I have a lot of friends that are far more adventurous than I am. I feel like I talk big, but ultimately, I always feel really safe right here close to home. In Maine, we're largely spared things like intense earthquakes, hurricanes, tornadoes, and such. Even poisonous snakes are off the list. Generally, the biggest thing we worry about around these parts is how bad the ticks and mosquitoes are going to be every year.

I have friends that travel all over the world. Everywhere from India, to Palestine, to Iceland, to Norway....everywhere. So I guess it's no surprise that I have a friend who's currently living in Hawaii in the midst of all this chaos they're having with Mt. Kilauea on the big island of Hawaii. My friend Brent has been living for a bit on Maui, so he's safe from all that's going on.

But I've been exchanging some emails back and forth with him, because I've just been so curious what it's like to be so close to something so insane. Imagine in Maine, if you woke up one morning, just to find out Sand Beach in Acadia had basically just been filled in and wiped out and was no longer there. That happened there. Kapoho Bay is gone. It was a popular spot to visit for both tourism, and of major historic significance to the cultural spiritualism of the big island of Hawaii.

Or even try to imagine that you found out that Moosehead Lake had just literally evaporated and was gone because of the lava flows. These are the sorts of things that locals are dealing with every day. Not to mention what it's doing to homes in the region as well. Brent sent this in a message:

...Current estimates are that over 700 homes have been destroyed, and though the official estimates are closer to 550, those figures are always about 48 hours behind, and they only include permitted residences (there are quite a few illegal dwellings in this area). There's no sign of the eruption easing anytime in the immediate future, so the displacement of residents and reshaping of the landscape will continue unabated for a while yet.

I can't even wrap my head around this sort of thing. What would you do if some 700 homes in Bangor were just gone, as well as a huge portion of the landscape, and all the places you treasured growing up.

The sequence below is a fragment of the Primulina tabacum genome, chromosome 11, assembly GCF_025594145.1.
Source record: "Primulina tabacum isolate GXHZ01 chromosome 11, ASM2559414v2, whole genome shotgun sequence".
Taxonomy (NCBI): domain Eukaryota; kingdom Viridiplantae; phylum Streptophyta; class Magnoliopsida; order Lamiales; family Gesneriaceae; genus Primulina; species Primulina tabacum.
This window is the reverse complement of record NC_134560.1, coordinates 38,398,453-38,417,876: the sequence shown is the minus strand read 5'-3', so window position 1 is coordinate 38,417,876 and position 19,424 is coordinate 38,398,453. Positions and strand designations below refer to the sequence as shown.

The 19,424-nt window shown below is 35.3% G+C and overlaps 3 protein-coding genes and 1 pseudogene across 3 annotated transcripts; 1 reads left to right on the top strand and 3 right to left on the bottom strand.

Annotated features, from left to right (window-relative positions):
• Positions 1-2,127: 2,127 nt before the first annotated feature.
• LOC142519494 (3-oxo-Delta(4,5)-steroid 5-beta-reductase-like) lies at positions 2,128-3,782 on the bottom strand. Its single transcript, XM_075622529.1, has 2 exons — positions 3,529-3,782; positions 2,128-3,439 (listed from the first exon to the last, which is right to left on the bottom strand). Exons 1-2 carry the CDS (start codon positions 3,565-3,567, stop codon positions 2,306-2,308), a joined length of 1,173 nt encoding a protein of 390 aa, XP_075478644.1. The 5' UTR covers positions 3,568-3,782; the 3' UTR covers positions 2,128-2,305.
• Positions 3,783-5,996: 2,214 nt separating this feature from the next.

On the other islands where they are directly affected by the lava flows, there's certainly a lot to deal with day to day. There's a lot of "vog" and "laze" in the atmosphere. Vog is more technically defined this way by the Hawaii State Department of Health:

The term ‘vog’ refers to the hazy air pollution caused by the volcanic emissions from Kīlauea volcano, which are primarily water vapor (H2O), carbon dioxide (CO2), and sulfur dioxide (SO2) gas. As SOis released from the summit and east rift eruptive vents, it reacts in the atmosphere with oxygen, sunlight, moisture, and other gases and particles and, within hours to days, converts to fine particles, which scatter sunlight, causing the visible haze that is observed downwind of Kīlauea.

Laze, or lava haze, is similarly difficult on residents and is defined by the Mother Nature Network as:

As the ocean boils from the intense heat, molecules break apart, and two in particular are what make laze so dangerous. Super-heating the water causes the water molecules to eventually break apart and become a gas, or steam, so the water molecules are broken apart into hydrogen and oxygen atoms. The chloride in the sea salt ends up bonding with these loosed atoms, and the result is plumes of hydrochloric acid. As if that weren't bad enough, the laze contains a couple of other unpleasant elements in addition to the hydrochloric acid. There are also "tiny volcanic glass particles" making laze a cloud of acid and jagged bits of matter. Even if you're not near the coast, winds can carry laze miles and miles inland.

Brent describes the situation as it affects him, and the other residents of Maui. It sounds unpleasant to say the least. I mean, if you like choking while you breathe from time to time, then why not?

At night, as the winds relax, and on days when the trades fail to gather their usual ferocity, the vog encroaches and hangs low over the island. Views that are normally crystal clear are thus nearly impossible to interpret, and the air begins to cause very faint burning sensations with normal breathing. Those with respiratory issues are urged to stay inside and to avoid strenuous work. Its very similar to the haze that often creeps into Maine from the southeast in the summer, but whereas the New England haze is mostly a nuisance to some, vog is much more sinister.

It would be easy to dismiss the people that live here, and are affected by such a catastrophic natural disaster. I've been guilty myself, of wondering out loud, why people would live in the known path of tornadoes and hurricanes, etc.

So maybe it's not fair to blame people from wanting to live in a paradise. One could argue we live in a paradise right here. I'm just glad I don't have to wake up to discover half of my state gone, because that has to be the worst feeling of all.